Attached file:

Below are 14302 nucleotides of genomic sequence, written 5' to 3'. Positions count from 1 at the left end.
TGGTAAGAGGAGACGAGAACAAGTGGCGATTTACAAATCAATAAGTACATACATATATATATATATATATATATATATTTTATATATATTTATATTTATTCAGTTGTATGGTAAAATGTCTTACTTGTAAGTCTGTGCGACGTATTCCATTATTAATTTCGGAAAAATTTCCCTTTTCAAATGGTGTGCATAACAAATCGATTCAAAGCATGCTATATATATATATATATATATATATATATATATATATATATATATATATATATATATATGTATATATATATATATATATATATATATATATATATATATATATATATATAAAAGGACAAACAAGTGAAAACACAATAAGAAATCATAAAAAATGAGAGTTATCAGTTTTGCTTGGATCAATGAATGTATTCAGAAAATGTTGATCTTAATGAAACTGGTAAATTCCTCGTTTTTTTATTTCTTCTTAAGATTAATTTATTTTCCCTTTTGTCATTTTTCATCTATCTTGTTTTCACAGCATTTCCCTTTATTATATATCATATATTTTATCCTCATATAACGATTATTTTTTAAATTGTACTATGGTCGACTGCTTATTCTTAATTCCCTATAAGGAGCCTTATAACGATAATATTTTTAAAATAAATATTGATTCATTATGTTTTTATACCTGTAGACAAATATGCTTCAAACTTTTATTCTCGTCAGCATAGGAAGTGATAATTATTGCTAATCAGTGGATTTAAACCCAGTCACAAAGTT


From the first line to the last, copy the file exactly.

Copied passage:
Below are 14302 nucleotides of genomic sequence, written 5' to 3'. Positions count from 1 at the left end.
TGGTAAGAGGAGACGAGAACAAGTGGCGATTTACAAATCAATAAGTACATACATATATATATATATATATATATATATTTTATATATATTTATATTTATTCAGTTGTATGGTAAAATGTCTTACTTGTAAGTCTGTGCGACGTATTCCATTATTAATTTCGGAAAAATTTCCCTTTTCAAATGGTGTGCATAACAAATCGATTCAAAGCATGCTATATATATATATATATATATATATATATATATATATATATATATATATATATATATATGTATATATATATATATATATATATATATATATATATATATATATATATATAAAAGGACAAACAAGTGAAAACACAATAAGAAATCATAAAAAATGAGAGTTATCAGTTTTGCTTGGATCAATGAATGTATTCAGAAAATGTTGATCTTAATGAAACTGGTAAATTCCTCGTTTTTTTATTTCTTCTTAAGATTAATTTATTTTCCCTTTTGTCATTTTTCATCTATCTTGTTTTCACAGCATTTCCCTTTATTATATATCATATATTTTATCCTCATATAACGATTATTTTTTAAATTGTACTATGGTCGACTGCTTATTCTTAATTCCCTATAAGGAGCCTTATAACGATAATATTTTTAAAATAAATATTGATTCATTATGTTTTTATACCTGTAGACAAATATGCTTCAAACTTTTATTCTCGTCAGCATAGGAAGTGATAATTATTGCTAATCAGTGGATTTAAACCCAGTCACAAAGTT